Chris, Liz, Kristina, and Nicole began talking about going to Fez at the end of our volunteer week after hearing our stories about it. My daughter and I had plans to go to Marrakech as soon as our week with CCS was done, though it was becoming very tempting to go back to enchanting Fez. My daughter was lobbying hard for Fez over Marrakech. In short order, laptops were whipped out and smart phones were consulted about the possibility of all of us going together. I was suddenly faced with the decision to go on to Marrakech to see all the wonders there or go back to Fez, a place with which I had fallen in love and wanted to see more.
I remember thinking that if this was going to be my toughest decision during the week, it was going to be a pretty good week.
Earlier that day we had all been taught a phrase that you hear often in Morocco: Insh’Allah. It means “If it is God’s will” or rather if what you are about to do will be within God’s will and is best for Humanity, the Earth, and all of Allah’s creation, then it will be. Sometimes it is said with a shrug of the shoulders as a way to mean if it’s meant to be, it’s meant to be. So, I told my daughter that we would go back to Fez “Insh’Allah” and decided to leave it at that for the time being. Suffice it to say she was nonplussed with this answer.
Following dinner, it was our group’s turn to help clear and clean the dishes. In previous years, the volunteers implemented a system to help with the cooking and cleaning on a daily basis given how much work it is for the women running the house. So, on your arrival day the other volunteers who have been there for a while will assign you to a team and after each meal, if it’s your team’s day, you help clear all the serving plates and bowls into the kitchen and then wash and dry all of the dishes. It was easy to do and frankly, I couldn’t imagine expecting these women to do all of that without lending a hand. It also provided another way to get to know the women who work in the house.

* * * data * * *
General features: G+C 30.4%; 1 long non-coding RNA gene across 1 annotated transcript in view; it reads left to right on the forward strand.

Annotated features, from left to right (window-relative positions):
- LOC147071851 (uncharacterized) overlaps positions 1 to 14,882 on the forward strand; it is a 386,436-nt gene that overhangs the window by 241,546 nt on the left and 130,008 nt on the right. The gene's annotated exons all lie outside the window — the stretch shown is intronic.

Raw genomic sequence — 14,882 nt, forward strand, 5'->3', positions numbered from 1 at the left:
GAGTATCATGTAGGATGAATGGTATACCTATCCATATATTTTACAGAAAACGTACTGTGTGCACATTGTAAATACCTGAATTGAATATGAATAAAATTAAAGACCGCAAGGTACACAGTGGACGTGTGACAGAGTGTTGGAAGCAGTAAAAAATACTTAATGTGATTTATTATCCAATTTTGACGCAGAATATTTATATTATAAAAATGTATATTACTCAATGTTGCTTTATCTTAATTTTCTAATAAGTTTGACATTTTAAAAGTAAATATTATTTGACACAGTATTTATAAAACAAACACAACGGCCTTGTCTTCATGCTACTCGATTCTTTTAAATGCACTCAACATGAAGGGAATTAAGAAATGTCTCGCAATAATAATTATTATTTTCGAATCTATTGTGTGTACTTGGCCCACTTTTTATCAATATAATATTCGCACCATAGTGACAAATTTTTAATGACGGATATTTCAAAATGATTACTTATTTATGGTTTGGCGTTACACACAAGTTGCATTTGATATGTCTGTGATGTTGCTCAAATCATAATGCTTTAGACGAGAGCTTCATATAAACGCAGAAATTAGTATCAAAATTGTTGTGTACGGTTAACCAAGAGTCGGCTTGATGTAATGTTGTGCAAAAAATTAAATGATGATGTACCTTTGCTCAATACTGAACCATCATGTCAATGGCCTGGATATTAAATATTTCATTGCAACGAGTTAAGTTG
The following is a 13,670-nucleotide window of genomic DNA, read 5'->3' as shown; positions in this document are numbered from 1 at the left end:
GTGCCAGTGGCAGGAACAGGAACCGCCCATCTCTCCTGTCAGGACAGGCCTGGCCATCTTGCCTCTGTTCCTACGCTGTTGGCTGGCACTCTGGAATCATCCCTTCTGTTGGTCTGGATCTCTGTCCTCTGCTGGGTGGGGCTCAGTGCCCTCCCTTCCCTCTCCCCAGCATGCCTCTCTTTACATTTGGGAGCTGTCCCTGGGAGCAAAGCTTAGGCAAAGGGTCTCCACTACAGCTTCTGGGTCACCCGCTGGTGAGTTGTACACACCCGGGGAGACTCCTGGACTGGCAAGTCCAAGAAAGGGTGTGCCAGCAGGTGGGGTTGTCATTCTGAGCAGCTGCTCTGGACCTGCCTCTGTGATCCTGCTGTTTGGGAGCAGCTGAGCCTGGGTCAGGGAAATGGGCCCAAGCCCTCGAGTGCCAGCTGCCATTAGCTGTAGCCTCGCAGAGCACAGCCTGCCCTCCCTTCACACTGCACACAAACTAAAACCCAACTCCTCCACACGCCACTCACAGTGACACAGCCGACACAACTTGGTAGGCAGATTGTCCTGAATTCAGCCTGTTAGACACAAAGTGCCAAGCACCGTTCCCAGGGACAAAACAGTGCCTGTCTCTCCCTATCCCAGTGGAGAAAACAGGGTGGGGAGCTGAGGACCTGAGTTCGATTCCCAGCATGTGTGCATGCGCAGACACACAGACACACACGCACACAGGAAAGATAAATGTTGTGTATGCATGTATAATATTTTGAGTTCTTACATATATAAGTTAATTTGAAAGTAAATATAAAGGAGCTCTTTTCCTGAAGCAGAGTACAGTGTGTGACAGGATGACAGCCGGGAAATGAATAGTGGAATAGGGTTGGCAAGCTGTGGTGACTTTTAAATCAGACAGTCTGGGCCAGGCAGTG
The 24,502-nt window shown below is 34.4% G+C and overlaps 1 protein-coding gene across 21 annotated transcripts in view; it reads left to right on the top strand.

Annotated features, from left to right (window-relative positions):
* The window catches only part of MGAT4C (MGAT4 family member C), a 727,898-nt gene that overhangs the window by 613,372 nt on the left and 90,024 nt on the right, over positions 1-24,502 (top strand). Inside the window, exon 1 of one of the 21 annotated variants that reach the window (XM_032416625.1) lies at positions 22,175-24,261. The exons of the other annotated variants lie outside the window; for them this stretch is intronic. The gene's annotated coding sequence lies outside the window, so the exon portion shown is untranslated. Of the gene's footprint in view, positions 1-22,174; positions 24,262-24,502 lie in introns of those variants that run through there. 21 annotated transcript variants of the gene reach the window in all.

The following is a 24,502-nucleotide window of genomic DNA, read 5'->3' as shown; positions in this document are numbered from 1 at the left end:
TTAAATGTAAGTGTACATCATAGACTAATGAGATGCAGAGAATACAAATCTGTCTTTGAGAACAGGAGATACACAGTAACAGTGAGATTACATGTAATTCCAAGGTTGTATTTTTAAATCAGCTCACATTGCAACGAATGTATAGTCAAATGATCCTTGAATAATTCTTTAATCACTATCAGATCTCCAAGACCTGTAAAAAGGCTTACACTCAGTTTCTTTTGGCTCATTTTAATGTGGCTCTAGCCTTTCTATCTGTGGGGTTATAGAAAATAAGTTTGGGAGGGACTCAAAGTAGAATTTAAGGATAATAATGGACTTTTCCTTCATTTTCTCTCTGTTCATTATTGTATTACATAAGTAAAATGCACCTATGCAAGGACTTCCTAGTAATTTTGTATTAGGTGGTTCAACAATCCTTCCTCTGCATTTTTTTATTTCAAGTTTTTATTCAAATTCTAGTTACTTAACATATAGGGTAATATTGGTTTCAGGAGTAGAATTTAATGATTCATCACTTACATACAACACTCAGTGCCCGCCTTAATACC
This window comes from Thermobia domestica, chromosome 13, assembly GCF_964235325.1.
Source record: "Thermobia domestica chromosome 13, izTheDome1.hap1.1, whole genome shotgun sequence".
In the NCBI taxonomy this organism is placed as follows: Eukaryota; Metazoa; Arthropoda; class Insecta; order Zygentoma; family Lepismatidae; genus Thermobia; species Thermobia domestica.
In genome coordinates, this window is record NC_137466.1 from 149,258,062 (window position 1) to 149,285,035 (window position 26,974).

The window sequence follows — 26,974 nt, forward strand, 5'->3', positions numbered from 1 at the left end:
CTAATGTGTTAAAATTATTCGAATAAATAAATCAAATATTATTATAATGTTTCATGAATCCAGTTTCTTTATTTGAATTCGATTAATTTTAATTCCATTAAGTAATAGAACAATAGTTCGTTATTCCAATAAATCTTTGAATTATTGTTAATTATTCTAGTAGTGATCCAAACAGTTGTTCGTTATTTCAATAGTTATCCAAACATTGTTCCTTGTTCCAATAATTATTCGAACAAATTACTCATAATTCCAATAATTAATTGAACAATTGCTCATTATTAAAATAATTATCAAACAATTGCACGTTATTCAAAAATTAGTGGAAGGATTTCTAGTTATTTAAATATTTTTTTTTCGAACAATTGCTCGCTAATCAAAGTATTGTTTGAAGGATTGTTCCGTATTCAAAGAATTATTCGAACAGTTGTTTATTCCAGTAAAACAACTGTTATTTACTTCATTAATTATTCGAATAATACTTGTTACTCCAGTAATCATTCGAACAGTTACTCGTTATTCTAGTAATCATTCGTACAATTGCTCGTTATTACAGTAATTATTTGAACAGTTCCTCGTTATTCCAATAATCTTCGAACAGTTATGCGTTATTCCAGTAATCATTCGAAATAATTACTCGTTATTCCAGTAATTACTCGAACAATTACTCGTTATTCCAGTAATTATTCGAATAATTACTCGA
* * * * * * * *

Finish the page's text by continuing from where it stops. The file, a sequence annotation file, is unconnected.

On our last night before a week of volunteering, our little group decided to go out for ice cream and relax a little after the stressful time in the medina. We all had to be up and ready for breakfast by 7:30am because the CCS van would be dropping everyone off at their sites between 8:30am and 9:00am. Busy days were ahead, but we were looking forward to it. And with our afternoons free for the taking, I was also looking forward to the cultural activities that CCS had lined up for us as well as a return trip to the medina to give it a second chance.
The next morning came quickly. After a quick breakfast of pastries, coffee, tea yogurt and fruit, we were ready to go by the time the van pulled up in front of the house. My daughter and I were both nervous and excited to see the hospital and all of the kids there. A million questions zoomed through my head on the ride there: In what ways would the hospital be different from or similar to American hospitals? What do Moroccan children like to play and do for fun? Would the children like me? How would I communicate with them if they didn’t speak English? Would the mothers mind leaving their children with someone who couldn’t speak the language?
The CCS van dropped us off in the parking lot of the relatively modern-looking hospital. Security guards stood sentry at the gate and nodded us through when he recognized Abdellah who was accompanying us that day since we were new to the site. Armed with baskets of coloring sheets, crayons, colored pencils and other art supplies, my daughter and I and the other volunteer entered the three-story building.